Apparently in Japan and some other countries it is very popular to wear your cell phone on a neck strap – especially when using it as a media player. That trend has not hit North America. Now Collins America hopes to make it more popular through the introduction of the Danglet, an accessory that clips into the docking connector of any modern iPod or iPhone device and allows you to keep it readily available around your wrist or neck. So how does it all work?
Welcome to the first and only wrist and neck strap adapter for Apple’s iPod and iPhone. Danglet simply plugs into the dock connector port on the bottom of your iPod or iPhone, securely snapping into place, and provides a sturdy stainless steel loop through which any string or hook mounted wrist or neck strap can be attached. We provide basic wrist and neck straps with your Danglet. But, you can go ahead and use any strap you may already own or choose to buy. Danglet fits them all.
Danglet clips into the iPod or iPhone dock connector with two sturdy stainless steel hooking clips, one on each side. The internal stainless steel frame of the Danglet extends upward to provide an all-metal mounting hole for a clip, hook, or string mount strap. To mount a strap, just clip the Danglet into the bottom of the iPhone or iPod, then clip the strap of your choice into the Danglet’s mounting hole. To remove the Danglet, just firmly squeeze the side buttons to release the steel clips, then pull the Danglet from the dock connector port. Simple and easy.
What Is Included
Your order will include your Danglet strap adapter, one black braided Nylon 7-inch wrist strap, one black braided Nylon 17-inch neck strap, and usage instructions.
When I opened the Danglet package and found two straps enclosed – one for the neck and one for the wrist – along with a single Danglet, I had a bunch of mixed feelings. It is clear that the Danglet itself is the focus of the product, and as such it really looks like the star of the show. My concern comes with everything ELSE in the package.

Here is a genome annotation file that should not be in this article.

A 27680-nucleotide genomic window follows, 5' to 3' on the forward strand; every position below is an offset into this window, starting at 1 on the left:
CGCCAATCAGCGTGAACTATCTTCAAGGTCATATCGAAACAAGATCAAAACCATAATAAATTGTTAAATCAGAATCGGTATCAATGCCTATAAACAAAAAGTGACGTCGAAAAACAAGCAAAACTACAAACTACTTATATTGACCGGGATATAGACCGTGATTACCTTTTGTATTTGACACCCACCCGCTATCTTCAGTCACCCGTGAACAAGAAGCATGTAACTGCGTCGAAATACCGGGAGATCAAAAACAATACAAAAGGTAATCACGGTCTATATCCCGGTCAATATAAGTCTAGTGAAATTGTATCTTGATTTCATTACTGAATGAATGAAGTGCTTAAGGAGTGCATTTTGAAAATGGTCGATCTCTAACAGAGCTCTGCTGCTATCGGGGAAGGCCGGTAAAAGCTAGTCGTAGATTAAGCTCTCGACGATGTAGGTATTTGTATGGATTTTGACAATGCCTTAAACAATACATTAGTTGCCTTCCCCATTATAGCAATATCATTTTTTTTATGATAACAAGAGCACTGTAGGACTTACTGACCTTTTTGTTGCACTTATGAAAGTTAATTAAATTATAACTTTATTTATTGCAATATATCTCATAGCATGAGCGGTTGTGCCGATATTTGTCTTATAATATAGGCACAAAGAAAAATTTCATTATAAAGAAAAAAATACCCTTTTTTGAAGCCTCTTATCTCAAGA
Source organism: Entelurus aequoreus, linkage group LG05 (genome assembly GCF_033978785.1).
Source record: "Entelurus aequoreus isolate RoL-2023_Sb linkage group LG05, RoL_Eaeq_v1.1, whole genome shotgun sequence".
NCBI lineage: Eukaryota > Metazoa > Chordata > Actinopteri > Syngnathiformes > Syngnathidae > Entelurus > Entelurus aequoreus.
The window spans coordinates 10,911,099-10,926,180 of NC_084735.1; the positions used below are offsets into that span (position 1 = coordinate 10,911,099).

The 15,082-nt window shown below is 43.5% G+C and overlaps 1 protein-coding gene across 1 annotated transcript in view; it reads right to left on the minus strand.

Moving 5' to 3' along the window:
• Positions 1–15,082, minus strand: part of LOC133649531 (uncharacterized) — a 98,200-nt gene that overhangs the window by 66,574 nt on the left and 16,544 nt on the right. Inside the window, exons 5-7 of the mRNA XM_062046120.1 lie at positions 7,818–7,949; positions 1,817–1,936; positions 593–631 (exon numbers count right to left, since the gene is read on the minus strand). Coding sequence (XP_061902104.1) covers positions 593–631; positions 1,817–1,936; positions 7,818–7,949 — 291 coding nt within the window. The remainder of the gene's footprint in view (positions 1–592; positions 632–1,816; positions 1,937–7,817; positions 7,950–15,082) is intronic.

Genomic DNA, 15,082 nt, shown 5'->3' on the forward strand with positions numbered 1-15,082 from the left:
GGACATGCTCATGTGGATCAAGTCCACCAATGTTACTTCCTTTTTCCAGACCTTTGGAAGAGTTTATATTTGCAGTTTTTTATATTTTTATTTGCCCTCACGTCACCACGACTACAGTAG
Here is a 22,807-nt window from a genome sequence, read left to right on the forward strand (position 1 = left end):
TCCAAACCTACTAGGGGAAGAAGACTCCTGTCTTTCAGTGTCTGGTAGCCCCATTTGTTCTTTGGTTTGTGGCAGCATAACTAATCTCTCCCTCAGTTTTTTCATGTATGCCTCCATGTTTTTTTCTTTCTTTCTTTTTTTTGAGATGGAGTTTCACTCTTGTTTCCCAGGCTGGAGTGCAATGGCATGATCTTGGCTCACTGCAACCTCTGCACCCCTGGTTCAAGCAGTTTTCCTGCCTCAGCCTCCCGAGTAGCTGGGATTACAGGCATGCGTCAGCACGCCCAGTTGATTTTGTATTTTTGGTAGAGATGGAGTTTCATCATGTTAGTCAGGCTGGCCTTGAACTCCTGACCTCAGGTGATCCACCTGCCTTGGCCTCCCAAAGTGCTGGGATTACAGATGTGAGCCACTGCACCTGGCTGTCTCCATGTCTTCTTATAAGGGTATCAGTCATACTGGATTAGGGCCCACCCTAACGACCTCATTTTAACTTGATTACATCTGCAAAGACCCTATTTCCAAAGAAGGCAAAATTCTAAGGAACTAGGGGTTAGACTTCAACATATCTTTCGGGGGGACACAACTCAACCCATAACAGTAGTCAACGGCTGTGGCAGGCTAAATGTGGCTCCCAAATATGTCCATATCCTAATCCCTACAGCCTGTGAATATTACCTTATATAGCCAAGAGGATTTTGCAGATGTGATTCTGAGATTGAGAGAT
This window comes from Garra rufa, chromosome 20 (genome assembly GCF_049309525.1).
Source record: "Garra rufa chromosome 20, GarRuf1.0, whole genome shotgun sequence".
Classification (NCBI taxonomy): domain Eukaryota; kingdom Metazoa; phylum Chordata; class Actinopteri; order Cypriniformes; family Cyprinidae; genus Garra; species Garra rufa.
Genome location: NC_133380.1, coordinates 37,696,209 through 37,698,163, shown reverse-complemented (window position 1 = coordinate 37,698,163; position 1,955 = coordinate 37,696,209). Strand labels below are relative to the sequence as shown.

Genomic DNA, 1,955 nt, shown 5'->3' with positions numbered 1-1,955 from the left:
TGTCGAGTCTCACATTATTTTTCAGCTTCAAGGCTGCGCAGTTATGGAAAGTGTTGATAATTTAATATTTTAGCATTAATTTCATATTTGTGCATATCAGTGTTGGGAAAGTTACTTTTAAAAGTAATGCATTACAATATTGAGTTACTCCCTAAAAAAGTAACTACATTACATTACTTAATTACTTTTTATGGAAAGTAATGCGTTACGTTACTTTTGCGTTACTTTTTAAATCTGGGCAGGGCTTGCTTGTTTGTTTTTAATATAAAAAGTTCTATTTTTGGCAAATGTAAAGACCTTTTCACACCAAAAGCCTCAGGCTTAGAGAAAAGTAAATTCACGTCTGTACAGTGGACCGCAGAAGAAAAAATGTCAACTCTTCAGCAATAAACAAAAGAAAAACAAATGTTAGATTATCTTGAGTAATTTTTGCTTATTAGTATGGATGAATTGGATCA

To use the Danglet, you clip the strap to the danglet using the lobster claw clasp and simply push the Danglet into your iPod without pushing in the release buttons – apparently not following this particular instruction can lead to an inadequate mating and potential hazards to your iPod.
The first thing I looked at was the wrist strap. I took out my 2nd gen iPod Nano and clipped it on and put the strap around my wrist – and immediately found a problem. The Danglet was certainly secure, but unlike a WiiMote strap that secures around your wrist, this strap is loose enough that I could simply turn my wrist and have my iPod fall right off. And so it did – and I was glad I was holding it over carpet. So aside from this picture I will never use the wrist strap again.
The neck strap is another story entirely. It is long enough to comfortably slide over my head but not so long that your iPod dangles freely. This time I had no issue trying it out with my iPod Touch, and found that it was very comfortable and worked great for listening to music while performing other tasks or wearing clothes that lack pockets or other means of holding an iPod.
Over the last week I have tried out the Danglet using the neck strap while going for my morning run. While I listen to music when I go to the gym, when I go running it is very early and I appreciate the silence and darkness. So I clipped it on but left the iPod not playing after I found the noise distracting. I used my trusty iPod Nano again, not wanting to risk my iPod Touch in such a potentially harmful test. There was never an issue – the strap was comfortable and secure, and the Danglet held perfectly without a sign of slippage.
I have linked to the Danglet Safety video below, which is pretty cool. But that video focuses on the Danglet alone – will the strap hold 40lbs? What about the clasp? What about all of the interconnects between elements? Those items are of real concern when dealing with a piece of electronics that costs hundreds of dollars.
So what are my final thoughts? Well, I think the wrist strap is not terribly useful without some method of tightening it to your wrist. The neck strap works perfectly and is large enough to fit around my over-sized melon, and supports the iPod without concern for slippage. So for someoen who just wants a nice neck-strap to have your iPod handy without needing a pocket or armband, I think the Danglet is a great product. The question is – do you feel comfortable having your valuable iPod bounce around unsecured?
Danglet Safety Video
Where to Buy:Collins America
What I Like:
– Super-strong connection
– Large enough neck strap
What Needs Improvement:
– Wrist strap has nothing to tighten around your wrist.
– We know the Danglet will hold … but what about the straps?
And finally, here I am with a Danglet holding my iPod Touch around my neck and wearing my wonderful Gear Diary Scott-E-Vest!